Now, they don't, because we know better. Ending dowries, changing ages of consent, no-fault divorce — all evolutions in marriage.
Who is fighting against the same-sex marriage postal survey and what arguments will they be making in the High Court? Nobody thinks you can marry a road, and I know this because I've been trying to make an honest span of Brisbane's Go-Between Bridge for years. In recent days, Cory Bernardi has made his own version of this argument via a "pink rainbow Trojan horse", which looks so much like a My Little Pony that he may well accidentally convince impressionable young girls that marriage equality involves rainbows, sparkles and magic friendship.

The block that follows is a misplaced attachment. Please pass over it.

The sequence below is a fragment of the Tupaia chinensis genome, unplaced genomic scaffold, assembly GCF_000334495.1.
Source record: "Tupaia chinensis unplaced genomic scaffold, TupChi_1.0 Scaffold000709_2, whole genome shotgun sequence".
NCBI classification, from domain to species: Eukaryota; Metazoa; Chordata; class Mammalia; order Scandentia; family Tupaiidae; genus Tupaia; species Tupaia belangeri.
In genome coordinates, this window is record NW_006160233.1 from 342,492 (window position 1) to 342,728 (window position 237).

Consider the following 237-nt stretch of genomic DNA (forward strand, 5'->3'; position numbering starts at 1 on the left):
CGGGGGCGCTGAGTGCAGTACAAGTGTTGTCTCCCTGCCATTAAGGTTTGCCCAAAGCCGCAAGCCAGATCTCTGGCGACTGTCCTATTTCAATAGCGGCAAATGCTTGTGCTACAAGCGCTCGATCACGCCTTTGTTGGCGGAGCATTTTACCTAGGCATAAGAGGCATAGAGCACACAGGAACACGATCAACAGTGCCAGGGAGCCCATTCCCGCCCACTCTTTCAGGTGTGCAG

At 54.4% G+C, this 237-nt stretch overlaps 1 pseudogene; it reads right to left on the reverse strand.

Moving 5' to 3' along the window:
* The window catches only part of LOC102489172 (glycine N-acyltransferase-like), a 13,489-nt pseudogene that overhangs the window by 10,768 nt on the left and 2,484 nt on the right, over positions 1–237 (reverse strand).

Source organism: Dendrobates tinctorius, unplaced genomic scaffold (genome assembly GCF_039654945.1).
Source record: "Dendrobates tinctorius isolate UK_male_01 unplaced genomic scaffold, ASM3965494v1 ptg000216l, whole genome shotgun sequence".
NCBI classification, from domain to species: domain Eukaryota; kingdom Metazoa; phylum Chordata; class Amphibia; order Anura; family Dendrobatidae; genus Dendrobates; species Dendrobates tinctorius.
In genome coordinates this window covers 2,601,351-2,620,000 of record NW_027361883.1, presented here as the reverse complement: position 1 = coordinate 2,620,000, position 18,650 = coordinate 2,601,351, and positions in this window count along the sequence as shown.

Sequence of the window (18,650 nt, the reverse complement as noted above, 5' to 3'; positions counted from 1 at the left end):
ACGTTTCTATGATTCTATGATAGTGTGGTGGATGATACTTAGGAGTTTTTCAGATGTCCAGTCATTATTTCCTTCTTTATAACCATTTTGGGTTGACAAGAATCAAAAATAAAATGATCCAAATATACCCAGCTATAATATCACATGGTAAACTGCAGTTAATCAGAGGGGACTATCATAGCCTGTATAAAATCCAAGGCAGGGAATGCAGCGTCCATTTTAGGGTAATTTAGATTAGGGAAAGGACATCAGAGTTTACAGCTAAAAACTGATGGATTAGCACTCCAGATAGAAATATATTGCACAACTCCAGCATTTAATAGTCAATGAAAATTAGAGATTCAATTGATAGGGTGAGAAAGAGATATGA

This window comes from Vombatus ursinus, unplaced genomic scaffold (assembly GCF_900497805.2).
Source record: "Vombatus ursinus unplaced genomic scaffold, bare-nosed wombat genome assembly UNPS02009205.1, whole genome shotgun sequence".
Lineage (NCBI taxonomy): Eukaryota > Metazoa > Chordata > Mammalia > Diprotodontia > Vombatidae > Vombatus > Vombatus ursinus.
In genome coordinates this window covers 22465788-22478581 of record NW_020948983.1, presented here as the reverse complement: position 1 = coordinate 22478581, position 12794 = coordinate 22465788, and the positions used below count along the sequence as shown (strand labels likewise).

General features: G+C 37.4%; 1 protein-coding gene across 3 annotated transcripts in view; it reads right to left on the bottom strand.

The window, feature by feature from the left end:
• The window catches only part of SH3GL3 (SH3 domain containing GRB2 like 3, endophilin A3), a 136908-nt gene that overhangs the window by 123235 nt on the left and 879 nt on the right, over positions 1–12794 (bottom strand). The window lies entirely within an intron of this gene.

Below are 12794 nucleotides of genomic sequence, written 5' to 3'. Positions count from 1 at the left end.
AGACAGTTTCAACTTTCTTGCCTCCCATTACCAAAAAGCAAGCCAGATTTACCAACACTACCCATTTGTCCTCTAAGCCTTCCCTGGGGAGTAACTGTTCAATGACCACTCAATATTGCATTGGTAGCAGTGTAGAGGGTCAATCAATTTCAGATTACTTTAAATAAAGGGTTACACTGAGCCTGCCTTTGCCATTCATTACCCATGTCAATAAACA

Which, to be fair, it does. Kevin Andrews' cycling buddies Our politicians love arguing via analogies, which is where you try to make a point about something controversial by pointing out something uncontroversial. This rhetorical device is known as the straw man. Matt Roberts In the early days of this debate, Coalition backbencher Kevin Andrews made an analogy between same-sex couples and his cycling buddies.
Not all "friendly" relationships should be recognised via marriage — well, yes. As Wizard of Oz fans know, straw men generally display more logical acumen than this. Perhaps the most generous thing that can be said here is that in such a heated debate, it's lovely to have at least one thing on which we can all agree. Which is not to say that if the law changes, two male cycling mates shouldn't be able to get hitched if they so desire.